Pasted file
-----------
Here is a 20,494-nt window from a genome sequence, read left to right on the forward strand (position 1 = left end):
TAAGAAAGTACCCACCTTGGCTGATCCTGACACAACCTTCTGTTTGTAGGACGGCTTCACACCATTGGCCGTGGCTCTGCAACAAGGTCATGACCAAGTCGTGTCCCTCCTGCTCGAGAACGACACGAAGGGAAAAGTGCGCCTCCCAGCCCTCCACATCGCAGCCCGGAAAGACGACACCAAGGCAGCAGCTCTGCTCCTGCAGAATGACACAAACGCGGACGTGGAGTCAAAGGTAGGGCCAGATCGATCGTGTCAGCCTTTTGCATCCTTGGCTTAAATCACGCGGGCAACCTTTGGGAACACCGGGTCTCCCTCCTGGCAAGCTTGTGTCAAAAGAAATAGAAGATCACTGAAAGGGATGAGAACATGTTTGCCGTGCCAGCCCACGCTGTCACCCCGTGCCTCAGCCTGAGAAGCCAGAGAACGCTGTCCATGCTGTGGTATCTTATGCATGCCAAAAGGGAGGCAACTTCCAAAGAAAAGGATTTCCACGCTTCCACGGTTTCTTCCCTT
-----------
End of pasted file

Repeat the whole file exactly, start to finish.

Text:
Here is a 20,494-nt window from a genome sequence, read left to right on the forward strand (position 1 = left end):
TAAGAAAGTACCCACCTTGGCTGATCCTGACACAACCTTCTGTTTGTAGGACGGCTTCACACCATTGGCCGTGGCTCTGCAACAAGGTCATGACCAAGTCGTGTCCCTCCTGCTCGAGAACGACACGAAGGGAAAAGTGCGCCTCCCAGCCCTCCACATCGCAGCCCGGAAAGACGACACCAAGGCAGCAGCTCTGCTCCTGCAGAATGACACAAACGCGGACGTGGAGTCAAAGGTAGGGCCAGATCGATCGTGTCAGCCTTTTGCATCCTTGGCTTAAATCACGCGGGCAACCTTTGGGAACACCGGGTCTCCCTCCTGGCAAGCTTGTGTCAAAAGAAATAGAAGATCACTGAAAGGGATGAGAACATGTTTGCCGTGCCAGCCCACGCTGTCACCCCGTGCCTCAGCCTGAGAAGCCAGAGAACGCTGTCCATGCTGTGGTATCTTATGCATGCCAAAAGGGAGGCAACTTCCAAAGAAAAGGATTTCCACGCTTCCACGGTTTCTTCCCTT